An Australian Transport Safety Bureau (ATSB) investigation report into an accident where an AS350 struck a powerline pole near Woomera in 2019 uncovered that the operator’s post-training supervision was ineffective in identifying that the pilot was using a modified stringing method.
Squirrel VH-SZS was stringing powerlines east of Woomera on 20 March 2019. While pulling the draw wire with a nose-high and rearward attitude, the helicopter’s main rotor blades struck one of the poles about 17 metres above the ground, bringing down the aircraft. The only occupant, the pilot, was killed in the crash.
"Shortly after being trained in powerline stringing operations, for unknown reasons, the pilot modified the stringing methodology," the ATSB discovered. "In addition to placing the helicopter at low level in the vicinity of the powerline poles, the modified methodology also exacerbated the uptake of dust.
"This, in combination with the position of the sun and the rearward attitude of the helicopter, likely reduced the pilots’ visibility of the pole and their situational awareness of it."
ATSB Director Transport Safety Stuart Macleod said the aircraft operator's procedures were found lacking when it came to post-training supervision.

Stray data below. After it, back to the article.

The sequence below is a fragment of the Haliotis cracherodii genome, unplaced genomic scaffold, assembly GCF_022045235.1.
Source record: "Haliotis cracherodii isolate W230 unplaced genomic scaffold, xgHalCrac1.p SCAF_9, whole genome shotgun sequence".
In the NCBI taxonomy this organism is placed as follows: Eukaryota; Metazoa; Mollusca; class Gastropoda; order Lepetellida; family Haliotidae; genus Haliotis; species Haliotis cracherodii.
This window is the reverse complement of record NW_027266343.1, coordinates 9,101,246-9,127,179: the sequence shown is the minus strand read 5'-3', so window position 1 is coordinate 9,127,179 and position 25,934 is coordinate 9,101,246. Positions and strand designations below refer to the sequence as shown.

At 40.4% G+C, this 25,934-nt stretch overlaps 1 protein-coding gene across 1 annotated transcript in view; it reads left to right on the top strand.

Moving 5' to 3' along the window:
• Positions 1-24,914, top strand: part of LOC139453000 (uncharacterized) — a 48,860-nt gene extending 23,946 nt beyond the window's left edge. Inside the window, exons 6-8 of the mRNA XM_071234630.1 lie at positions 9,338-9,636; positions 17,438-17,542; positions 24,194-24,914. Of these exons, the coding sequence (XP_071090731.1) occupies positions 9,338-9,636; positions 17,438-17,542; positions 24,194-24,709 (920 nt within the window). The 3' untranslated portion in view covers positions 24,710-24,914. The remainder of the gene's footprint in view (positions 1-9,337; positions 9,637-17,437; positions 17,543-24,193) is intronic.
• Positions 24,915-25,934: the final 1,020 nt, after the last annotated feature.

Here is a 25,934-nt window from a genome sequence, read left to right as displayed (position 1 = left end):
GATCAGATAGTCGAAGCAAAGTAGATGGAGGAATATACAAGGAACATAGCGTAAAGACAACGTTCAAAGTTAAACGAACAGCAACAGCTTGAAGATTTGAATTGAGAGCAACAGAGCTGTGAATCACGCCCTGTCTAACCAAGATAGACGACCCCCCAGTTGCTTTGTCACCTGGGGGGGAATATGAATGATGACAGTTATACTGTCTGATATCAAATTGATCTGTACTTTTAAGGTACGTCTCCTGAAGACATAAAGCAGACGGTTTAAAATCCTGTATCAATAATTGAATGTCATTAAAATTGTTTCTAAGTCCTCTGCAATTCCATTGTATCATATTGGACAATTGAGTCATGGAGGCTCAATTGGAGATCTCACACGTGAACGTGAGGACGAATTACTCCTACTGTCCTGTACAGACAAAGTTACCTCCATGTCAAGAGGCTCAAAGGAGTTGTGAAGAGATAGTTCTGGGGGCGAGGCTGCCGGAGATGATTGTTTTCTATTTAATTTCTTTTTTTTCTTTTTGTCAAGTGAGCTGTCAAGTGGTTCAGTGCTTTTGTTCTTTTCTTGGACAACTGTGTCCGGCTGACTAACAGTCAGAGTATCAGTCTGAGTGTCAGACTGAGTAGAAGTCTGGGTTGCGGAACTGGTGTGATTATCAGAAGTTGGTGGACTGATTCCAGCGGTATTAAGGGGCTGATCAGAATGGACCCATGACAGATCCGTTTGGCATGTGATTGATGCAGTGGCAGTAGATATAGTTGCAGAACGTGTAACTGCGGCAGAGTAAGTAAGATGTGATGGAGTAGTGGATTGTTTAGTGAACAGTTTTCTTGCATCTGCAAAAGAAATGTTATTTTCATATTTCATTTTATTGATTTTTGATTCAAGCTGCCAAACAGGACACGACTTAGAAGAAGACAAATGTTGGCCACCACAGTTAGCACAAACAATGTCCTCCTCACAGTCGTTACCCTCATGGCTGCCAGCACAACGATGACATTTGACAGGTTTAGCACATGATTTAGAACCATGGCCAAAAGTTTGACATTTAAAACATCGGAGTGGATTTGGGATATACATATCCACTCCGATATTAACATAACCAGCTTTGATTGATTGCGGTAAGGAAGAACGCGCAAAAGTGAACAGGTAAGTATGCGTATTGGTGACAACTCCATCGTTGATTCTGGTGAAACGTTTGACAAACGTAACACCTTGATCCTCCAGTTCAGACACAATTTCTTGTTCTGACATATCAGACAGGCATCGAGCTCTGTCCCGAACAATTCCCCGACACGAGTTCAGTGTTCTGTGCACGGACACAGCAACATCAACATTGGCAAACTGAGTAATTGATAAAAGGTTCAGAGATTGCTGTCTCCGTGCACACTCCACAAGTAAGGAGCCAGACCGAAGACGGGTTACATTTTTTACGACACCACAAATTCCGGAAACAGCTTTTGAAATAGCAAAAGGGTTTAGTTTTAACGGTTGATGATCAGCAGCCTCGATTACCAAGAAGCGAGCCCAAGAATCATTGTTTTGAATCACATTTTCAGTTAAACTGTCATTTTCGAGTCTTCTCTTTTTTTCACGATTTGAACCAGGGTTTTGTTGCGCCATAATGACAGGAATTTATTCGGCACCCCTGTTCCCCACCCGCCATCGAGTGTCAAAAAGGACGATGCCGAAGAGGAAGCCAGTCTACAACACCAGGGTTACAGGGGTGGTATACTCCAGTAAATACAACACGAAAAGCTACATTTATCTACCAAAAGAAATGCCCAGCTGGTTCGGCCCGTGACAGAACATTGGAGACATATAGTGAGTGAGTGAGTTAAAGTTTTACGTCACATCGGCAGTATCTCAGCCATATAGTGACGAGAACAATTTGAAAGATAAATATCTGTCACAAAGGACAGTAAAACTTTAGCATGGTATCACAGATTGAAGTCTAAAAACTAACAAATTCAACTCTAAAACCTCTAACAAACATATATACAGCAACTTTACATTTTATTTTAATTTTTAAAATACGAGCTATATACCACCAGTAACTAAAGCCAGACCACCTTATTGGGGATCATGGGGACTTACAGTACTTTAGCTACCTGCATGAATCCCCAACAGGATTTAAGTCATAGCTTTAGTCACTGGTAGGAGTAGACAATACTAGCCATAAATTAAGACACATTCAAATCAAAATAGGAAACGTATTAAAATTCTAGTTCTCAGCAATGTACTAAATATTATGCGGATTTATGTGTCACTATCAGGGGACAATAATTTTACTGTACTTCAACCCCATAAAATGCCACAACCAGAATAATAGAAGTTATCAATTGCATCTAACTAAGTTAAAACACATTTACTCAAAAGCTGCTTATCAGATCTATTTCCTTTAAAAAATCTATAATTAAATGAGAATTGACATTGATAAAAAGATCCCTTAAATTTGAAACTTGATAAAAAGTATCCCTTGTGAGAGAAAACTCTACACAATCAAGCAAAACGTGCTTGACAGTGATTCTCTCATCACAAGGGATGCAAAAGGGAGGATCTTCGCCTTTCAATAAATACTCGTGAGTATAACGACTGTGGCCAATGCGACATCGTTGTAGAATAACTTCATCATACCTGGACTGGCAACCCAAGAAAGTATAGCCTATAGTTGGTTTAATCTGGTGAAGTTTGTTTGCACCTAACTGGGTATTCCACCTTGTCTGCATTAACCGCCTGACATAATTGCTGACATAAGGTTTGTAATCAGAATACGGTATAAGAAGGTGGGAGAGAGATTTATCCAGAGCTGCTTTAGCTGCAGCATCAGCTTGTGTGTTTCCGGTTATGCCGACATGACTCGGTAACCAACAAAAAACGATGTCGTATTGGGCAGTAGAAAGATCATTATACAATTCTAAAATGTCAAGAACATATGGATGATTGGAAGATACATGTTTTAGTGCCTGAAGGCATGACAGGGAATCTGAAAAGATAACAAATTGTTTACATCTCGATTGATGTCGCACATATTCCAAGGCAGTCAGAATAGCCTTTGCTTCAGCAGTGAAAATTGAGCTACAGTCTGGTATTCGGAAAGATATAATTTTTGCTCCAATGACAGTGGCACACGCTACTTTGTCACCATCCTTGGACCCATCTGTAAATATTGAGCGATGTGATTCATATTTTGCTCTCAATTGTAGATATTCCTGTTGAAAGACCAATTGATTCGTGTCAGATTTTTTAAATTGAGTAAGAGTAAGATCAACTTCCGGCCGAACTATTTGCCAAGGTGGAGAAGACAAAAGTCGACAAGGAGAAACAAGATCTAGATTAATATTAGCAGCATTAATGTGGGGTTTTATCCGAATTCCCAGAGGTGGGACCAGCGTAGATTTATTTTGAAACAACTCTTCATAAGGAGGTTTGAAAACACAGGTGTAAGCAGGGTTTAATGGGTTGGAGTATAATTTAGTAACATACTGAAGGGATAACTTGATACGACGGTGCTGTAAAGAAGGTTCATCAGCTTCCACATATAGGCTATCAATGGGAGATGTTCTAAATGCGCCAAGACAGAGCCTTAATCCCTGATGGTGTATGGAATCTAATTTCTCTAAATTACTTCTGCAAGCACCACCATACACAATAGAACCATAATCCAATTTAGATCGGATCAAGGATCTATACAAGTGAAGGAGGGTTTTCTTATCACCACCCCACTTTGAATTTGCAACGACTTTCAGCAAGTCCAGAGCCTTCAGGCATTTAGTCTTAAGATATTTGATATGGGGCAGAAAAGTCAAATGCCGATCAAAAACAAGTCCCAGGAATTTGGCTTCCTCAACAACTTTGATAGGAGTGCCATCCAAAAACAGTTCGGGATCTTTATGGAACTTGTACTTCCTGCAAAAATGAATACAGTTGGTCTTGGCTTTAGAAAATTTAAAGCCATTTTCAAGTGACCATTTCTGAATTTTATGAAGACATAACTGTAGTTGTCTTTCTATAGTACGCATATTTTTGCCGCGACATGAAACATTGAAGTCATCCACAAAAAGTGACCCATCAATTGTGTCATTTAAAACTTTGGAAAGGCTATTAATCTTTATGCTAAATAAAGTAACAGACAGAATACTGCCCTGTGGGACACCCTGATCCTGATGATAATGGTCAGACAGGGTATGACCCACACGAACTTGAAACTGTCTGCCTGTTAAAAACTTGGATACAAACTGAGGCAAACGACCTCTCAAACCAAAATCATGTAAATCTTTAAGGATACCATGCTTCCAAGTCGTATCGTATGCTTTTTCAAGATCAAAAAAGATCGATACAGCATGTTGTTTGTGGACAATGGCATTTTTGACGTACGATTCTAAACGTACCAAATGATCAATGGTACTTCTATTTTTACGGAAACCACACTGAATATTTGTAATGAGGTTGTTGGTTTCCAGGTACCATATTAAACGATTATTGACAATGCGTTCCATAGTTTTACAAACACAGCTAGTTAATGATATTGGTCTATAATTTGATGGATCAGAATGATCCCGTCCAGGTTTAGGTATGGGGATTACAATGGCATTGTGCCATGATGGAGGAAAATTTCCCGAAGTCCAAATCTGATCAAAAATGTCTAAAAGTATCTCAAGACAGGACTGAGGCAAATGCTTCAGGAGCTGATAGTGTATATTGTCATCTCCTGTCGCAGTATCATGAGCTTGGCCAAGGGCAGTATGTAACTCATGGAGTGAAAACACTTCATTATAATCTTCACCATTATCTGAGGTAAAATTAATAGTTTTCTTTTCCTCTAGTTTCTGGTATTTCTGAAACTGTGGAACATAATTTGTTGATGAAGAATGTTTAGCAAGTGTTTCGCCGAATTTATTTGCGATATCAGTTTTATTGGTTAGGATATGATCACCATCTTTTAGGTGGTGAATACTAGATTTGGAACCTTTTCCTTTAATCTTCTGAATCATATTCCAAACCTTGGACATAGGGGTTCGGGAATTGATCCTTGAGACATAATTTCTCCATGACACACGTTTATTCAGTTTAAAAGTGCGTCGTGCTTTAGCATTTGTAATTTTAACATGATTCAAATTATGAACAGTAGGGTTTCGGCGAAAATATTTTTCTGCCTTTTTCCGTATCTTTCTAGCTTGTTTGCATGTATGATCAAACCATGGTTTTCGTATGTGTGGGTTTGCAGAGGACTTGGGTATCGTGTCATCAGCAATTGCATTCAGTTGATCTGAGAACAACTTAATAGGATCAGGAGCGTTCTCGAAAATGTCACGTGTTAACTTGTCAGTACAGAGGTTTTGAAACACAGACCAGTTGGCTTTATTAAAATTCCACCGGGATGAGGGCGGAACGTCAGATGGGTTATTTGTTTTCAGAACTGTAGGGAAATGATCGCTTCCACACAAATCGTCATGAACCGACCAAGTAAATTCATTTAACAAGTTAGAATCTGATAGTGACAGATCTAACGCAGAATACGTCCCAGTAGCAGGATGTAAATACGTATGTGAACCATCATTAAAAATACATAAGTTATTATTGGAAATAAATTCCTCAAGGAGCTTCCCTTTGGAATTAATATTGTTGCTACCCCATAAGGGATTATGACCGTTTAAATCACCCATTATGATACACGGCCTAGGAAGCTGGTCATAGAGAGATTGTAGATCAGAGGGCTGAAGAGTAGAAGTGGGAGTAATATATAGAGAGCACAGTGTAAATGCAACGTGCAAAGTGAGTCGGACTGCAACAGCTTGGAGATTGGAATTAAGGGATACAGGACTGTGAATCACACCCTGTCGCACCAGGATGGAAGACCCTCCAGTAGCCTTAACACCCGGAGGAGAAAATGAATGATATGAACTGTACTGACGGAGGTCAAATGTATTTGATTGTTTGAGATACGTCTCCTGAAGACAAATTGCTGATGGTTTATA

“There were no requirements in the operator's procedures to provide any post-training supervision for powerline operations,” he said. “What supervision was provided was ineffective in identifying that a modified stringing method was being used by the pilot.”
The company has since put in place new procedures to strengthen post-training supervision.
“The mandated extension of command under supervision time, the introduction of periodic consolidation flight checks, and the mandated extension of mentoring time are all expected help better prepare newly trained pilots for solo operations and provide them with additional defences to the hazards associated with specialist flight tasks," Macleod said.
The investigation also highlighted that experience alone will not always prevent a pilot from having an accident. In this case, the pilot was a very experienced deputy chief pilot with nearly 6500 flight hours.
The full report is on the ATSB website.